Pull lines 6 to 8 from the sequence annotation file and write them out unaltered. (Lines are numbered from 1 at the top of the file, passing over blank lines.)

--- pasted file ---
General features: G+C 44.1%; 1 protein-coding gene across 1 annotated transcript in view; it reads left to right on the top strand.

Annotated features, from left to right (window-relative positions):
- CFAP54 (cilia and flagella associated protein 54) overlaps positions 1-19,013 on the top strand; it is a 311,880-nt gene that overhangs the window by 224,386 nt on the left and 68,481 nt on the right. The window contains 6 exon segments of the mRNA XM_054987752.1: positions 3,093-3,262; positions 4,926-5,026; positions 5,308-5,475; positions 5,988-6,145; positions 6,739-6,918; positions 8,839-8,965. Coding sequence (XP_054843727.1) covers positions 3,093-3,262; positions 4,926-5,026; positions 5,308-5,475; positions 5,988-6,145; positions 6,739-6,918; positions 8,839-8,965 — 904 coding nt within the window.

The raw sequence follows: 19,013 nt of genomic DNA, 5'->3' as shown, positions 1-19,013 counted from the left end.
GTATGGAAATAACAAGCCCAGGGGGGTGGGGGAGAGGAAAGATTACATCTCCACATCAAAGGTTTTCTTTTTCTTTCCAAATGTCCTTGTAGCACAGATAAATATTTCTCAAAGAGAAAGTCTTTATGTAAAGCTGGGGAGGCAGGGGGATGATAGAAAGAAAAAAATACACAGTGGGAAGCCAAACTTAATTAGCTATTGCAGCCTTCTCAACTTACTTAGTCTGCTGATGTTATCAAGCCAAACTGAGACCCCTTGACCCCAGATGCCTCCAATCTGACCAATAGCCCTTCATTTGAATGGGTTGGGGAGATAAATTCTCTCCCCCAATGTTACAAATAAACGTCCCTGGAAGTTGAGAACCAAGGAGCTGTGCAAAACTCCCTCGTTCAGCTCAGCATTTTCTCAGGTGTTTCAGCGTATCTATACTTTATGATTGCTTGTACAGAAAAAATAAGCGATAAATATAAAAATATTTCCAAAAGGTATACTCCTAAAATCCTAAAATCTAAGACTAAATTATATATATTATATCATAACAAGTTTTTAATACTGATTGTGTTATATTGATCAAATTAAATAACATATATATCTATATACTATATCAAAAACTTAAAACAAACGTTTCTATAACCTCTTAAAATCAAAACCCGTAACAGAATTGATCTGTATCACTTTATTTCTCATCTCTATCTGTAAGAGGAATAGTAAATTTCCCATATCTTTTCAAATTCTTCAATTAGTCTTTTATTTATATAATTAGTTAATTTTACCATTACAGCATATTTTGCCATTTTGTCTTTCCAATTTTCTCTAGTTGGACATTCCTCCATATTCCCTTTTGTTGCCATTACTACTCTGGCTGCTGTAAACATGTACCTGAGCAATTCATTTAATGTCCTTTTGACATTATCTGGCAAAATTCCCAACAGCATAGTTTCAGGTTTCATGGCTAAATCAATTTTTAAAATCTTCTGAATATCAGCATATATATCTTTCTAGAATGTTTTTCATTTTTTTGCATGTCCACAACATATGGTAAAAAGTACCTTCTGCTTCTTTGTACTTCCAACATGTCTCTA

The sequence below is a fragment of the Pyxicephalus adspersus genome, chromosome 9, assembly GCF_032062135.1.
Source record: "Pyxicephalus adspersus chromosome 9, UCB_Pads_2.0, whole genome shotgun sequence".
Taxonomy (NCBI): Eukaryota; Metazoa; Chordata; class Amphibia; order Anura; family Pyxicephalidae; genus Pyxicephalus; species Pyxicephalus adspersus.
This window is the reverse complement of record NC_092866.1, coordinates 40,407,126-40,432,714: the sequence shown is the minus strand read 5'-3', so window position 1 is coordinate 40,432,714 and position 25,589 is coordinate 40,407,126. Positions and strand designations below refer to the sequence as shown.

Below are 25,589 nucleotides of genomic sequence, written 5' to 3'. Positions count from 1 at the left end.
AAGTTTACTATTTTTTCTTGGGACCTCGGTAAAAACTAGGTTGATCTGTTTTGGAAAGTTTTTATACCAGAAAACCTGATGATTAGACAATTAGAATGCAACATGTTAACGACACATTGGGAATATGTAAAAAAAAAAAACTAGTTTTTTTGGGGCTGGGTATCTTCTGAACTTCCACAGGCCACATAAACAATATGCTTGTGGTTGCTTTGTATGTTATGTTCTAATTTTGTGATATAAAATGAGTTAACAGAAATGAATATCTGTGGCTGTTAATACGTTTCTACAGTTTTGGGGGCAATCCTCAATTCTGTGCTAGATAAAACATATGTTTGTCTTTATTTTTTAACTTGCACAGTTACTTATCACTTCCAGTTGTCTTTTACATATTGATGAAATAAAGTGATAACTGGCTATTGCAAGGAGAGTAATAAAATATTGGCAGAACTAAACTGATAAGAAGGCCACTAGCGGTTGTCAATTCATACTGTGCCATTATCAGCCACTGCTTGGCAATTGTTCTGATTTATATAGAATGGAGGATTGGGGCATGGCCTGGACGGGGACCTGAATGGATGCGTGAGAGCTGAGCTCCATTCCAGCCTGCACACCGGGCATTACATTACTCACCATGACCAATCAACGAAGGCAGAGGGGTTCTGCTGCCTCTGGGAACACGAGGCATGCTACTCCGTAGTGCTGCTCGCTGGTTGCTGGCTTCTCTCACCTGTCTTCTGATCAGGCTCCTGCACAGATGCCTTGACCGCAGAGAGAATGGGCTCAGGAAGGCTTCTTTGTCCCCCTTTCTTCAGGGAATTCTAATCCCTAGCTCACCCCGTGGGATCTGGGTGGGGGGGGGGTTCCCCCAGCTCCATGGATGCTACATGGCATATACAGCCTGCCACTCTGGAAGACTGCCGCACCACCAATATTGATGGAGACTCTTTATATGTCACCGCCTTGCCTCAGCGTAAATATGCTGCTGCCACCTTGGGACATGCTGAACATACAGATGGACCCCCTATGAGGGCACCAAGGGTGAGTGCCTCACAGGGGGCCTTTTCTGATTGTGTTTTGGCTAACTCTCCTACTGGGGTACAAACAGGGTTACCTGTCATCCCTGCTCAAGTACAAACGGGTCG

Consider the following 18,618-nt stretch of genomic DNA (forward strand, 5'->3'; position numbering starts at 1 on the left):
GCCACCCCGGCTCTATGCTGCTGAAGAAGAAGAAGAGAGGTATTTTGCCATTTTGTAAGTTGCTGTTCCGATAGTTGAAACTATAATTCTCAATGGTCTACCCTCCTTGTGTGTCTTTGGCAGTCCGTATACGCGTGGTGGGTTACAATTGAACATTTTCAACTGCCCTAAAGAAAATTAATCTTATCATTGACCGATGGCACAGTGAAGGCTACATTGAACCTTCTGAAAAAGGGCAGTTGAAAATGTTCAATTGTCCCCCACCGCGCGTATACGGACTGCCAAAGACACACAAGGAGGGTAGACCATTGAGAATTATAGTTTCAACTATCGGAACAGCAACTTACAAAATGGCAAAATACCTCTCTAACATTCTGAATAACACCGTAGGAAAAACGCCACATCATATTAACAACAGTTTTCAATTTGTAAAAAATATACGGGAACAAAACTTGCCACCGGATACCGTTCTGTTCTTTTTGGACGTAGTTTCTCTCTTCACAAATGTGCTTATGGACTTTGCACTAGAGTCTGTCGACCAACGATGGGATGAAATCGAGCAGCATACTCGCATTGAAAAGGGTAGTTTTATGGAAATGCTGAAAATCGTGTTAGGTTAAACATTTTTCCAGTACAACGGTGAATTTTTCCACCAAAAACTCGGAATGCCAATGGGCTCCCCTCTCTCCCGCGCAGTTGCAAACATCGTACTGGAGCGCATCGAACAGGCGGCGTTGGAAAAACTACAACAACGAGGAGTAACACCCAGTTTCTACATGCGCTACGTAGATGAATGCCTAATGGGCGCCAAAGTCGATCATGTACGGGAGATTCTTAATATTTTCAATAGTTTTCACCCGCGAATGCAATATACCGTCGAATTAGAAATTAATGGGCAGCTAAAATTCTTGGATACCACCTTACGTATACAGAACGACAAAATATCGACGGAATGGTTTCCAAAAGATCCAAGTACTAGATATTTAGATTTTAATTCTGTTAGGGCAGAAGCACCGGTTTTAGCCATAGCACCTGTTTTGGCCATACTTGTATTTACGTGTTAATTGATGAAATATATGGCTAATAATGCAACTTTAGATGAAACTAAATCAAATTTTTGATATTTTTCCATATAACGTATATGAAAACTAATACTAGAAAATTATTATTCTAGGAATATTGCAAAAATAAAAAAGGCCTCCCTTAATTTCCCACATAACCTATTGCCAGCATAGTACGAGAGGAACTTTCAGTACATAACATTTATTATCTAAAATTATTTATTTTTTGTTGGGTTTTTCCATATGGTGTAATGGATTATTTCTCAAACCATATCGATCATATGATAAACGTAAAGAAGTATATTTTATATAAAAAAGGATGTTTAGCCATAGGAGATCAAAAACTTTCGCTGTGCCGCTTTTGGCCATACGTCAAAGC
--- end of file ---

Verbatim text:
The sequence below is a fragment of the Pyxicephalus adspersus genome, chromosome 9, assembly GCF_032062135.1.
Source record: "Pyxicephalus adspersus chromosome 9, UCB_Pads_2.0, whole genome shotgun sequence".
Taxonomy (NCBI): Eukaryota; Metazoa; Chordata; class Amphibia; order Anura; family Pyxicephalidae; genus Pyxicephalus; species Pyxicephalus adspersus.